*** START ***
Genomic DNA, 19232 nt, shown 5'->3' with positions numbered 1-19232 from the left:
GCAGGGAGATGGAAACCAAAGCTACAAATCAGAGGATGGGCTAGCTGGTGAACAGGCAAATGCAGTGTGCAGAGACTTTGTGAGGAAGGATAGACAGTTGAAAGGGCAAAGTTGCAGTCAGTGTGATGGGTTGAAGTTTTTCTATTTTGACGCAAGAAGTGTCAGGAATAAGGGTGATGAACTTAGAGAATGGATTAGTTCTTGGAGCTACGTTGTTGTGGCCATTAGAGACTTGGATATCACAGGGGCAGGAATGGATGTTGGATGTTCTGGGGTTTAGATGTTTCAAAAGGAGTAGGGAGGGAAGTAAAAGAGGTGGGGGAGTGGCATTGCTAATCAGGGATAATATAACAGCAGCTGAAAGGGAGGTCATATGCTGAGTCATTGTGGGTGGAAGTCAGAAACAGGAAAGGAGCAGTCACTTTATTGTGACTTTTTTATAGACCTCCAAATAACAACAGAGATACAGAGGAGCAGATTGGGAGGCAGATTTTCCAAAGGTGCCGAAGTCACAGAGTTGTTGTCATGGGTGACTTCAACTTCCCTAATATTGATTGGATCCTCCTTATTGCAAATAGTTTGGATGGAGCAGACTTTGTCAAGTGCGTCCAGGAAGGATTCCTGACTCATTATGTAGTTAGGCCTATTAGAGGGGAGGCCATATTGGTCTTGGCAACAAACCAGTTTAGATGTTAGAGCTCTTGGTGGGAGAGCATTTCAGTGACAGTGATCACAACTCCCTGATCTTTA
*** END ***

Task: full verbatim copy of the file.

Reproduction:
Genomic DNA, 19232 nt, shown 5'->3' with positions numbered 1-19232 from the left:
GCAGGGAGATGGAAACCAAAGCTACAAATCAGAGGATGGGCTAGCTGGTGAACAGGCAAATGCAGTGTGCAGAGACTTTGTGAGGAAGGATAGACAGTTGAAAGGGCAAAGTTGCAGTCAGTGTGATGGGTTGAAGTTTTTCTATTTTGACGCAAGAAGTGTCAGGAATAAGGGTGATGAACTTAGAGAATGGATTAGTTCTTGGAGCTACGTTGTTGTGGCCATTAGAGACTTGGATATCACAGGGGCAGGAATGGATGTTGGATGTTCTGGGGTTTAGATGTTTCAAAAGGAGTAGGGAGGGAAGTAAAAGAGGTGGGGGAGTGGCATTGCTAATCAGGGATAATATAACAGCAGCTGAAAGGGAGGTCATATGCTGAGTCATTGTGGGTGGAAGTCAGAAACAGGAAAGGAGCAGTCACTTTATTGTGACTTTTTTATAGACCTCCAAATAACAACAGAGATACAGAGGAGCAGATTGGGAGGCAGATTTTCCAAAGGTGCCGAAGTCACAGAGTTGTTGTCATGGGTGACTTCAACTTCCCTAATATTGATTGGATCCTCCTTATTGCAAATAGTTTGGATGGAGCAGACTTTGTCAAGTGCGTCCAGGAAGGATTCCTGACTCATTATGTAGTTAGGCCTATTAGAGGGGAGGCCATATTGGTCTTGGCAACAAACCAGTTTAGATGTTAGAGCTCTTGGTGGGAGAGCATTTCAGTGACAGTGATCACAACTCCCTGATCTTTA